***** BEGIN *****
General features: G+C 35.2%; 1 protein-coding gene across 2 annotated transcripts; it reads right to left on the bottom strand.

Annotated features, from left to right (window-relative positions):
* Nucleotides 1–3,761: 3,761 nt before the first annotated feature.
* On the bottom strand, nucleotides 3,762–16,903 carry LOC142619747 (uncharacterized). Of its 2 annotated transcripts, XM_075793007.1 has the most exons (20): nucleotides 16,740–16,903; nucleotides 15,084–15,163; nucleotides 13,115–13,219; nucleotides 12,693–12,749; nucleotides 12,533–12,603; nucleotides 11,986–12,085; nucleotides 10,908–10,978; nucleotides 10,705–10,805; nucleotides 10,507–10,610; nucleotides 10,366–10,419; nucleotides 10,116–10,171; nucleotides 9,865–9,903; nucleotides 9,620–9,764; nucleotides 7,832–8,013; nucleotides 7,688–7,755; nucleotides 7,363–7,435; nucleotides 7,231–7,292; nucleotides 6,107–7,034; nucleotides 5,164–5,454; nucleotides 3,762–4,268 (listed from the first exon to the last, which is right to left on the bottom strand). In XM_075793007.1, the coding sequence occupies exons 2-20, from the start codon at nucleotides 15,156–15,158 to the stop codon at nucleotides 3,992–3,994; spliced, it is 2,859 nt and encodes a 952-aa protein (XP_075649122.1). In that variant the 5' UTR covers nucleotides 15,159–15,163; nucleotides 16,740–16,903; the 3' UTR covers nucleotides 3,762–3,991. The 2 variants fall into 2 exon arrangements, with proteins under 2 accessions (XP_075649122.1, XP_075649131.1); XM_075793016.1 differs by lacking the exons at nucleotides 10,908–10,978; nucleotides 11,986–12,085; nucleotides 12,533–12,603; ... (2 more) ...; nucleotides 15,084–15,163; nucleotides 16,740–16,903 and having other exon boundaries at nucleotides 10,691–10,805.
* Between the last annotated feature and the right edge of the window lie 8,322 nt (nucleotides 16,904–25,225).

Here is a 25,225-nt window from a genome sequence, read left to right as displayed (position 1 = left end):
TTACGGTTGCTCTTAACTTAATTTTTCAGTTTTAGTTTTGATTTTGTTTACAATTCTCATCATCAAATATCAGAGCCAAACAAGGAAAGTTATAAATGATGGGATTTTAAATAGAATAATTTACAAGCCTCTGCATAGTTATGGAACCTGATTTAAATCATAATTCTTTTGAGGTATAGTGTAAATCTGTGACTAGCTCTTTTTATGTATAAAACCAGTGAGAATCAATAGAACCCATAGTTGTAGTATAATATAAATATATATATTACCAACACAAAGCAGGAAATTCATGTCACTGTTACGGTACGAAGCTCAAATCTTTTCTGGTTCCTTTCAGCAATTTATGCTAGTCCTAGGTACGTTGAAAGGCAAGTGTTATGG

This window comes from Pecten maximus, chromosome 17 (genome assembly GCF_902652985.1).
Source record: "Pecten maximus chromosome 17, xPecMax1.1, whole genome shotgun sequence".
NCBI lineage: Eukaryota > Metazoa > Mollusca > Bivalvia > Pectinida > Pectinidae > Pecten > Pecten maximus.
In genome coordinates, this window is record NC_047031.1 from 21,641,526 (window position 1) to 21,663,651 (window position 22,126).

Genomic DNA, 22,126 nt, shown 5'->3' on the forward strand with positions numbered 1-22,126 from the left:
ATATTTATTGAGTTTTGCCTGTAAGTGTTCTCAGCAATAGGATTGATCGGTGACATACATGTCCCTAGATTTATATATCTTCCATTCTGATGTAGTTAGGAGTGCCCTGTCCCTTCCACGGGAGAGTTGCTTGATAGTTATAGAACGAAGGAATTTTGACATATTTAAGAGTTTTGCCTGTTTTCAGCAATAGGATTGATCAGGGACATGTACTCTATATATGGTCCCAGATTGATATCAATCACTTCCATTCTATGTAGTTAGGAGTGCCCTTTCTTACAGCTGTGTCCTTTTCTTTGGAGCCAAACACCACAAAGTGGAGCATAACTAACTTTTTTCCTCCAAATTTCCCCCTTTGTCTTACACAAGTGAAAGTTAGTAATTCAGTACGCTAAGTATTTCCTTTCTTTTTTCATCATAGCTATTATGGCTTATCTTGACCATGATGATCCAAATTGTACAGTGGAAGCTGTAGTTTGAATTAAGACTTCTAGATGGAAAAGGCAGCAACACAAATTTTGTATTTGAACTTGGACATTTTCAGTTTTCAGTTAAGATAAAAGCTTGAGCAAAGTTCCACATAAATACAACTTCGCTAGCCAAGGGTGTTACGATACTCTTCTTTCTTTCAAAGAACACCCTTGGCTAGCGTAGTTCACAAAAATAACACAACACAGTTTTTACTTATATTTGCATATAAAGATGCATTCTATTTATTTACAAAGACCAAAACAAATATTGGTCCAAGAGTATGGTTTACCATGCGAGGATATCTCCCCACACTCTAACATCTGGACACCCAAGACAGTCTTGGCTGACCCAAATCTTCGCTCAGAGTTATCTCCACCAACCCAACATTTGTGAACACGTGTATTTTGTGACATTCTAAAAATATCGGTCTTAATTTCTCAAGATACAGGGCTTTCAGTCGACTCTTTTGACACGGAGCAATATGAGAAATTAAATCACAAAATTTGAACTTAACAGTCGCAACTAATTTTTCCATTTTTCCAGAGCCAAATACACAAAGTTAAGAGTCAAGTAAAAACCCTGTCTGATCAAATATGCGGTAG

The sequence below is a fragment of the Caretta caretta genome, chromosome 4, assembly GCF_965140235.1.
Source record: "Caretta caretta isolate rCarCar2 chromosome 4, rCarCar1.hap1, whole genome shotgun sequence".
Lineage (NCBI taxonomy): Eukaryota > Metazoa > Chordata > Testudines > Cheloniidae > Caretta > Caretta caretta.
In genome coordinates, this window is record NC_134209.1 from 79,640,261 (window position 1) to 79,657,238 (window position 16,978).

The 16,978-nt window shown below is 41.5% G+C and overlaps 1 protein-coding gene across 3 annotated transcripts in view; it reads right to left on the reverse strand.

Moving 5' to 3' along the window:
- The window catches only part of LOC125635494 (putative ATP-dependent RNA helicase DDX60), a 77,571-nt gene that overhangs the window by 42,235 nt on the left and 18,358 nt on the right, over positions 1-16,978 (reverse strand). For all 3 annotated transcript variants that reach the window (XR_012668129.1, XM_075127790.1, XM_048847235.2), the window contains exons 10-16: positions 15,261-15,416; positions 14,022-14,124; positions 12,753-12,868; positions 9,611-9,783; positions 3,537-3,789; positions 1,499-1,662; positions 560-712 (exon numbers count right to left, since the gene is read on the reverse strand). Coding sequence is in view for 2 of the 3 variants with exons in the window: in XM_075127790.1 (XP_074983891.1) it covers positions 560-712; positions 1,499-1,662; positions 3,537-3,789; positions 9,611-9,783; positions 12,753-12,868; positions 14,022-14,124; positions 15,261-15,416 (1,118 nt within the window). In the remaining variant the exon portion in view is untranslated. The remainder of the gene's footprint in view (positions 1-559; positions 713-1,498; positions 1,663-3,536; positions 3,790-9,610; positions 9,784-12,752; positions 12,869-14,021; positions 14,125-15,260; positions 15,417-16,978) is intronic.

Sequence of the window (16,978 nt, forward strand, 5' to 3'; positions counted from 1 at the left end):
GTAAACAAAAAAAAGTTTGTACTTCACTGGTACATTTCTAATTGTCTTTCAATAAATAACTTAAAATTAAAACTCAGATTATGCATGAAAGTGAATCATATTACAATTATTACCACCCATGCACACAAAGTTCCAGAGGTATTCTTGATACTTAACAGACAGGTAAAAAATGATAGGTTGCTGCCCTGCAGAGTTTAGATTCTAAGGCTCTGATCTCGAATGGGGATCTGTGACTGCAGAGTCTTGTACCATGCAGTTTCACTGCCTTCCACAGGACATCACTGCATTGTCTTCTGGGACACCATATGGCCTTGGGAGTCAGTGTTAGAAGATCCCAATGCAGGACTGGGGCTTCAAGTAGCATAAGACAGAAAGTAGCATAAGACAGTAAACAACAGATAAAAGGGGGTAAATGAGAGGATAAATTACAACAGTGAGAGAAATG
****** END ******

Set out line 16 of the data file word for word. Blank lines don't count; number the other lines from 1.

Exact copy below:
Lineage (NCBI taxonomy): Eukaryota > Metazoa > Chordata > Testudines > Cheloniidae > Caretta > Caretta caretta.